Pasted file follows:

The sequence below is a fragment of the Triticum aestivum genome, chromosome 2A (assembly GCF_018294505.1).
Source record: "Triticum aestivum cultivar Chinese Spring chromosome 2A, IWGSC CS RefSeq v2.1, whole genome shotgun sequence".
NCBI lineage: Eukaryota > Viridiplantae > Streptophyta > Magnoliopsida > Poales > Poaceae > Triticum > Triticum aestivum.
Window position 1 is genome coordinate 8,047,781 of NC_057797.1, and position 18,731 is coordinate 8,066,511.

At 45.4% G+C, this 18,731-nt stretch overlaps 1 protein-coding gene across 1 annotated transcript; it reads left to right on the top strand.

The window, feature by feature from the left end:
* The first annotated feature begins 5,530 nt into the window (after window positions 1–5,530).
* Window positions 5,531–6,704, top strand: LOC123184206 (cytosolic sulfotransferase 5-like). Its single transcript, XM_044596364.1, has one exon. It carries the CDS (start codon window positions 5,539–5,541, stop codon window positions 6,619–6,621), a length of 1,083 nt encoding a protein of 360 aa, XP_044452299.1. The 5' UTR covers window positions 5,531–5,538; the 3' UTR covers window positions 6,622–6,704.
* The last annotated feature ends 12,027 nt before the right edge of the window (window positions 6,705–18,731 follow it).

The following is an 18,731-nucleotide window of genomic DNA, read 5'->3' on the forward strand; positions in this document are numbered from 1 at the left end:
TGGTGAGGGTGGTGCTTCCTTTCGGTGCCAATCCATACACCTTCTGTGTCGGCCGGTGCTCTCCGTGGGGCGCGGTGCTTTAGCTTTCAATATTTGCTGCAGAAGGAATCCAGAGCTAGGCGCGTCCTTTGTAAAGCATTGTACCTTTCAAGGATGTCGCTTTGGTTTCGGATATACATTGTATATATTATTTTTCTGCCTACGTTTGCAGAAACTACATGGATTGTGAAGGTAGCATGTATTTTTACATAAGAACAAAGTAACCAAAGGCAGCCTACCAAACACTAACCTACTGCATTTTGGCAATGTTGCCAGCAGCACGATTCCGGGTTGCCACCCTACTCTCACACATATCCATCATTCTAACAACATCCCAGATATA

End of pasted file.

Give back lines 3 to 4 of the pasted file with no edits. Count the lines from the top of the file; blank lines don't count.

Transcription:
NCBI lineage: Eukaryota > Viridiplantae > Streptophyta > Magnoliopsida > Poales > Poaceae > Triticum > Triticum aestivum.
Window position 1 is genome coordinate 8,047,781 of NC_057797.1, and position 18,731 is coordinate 8,066,511.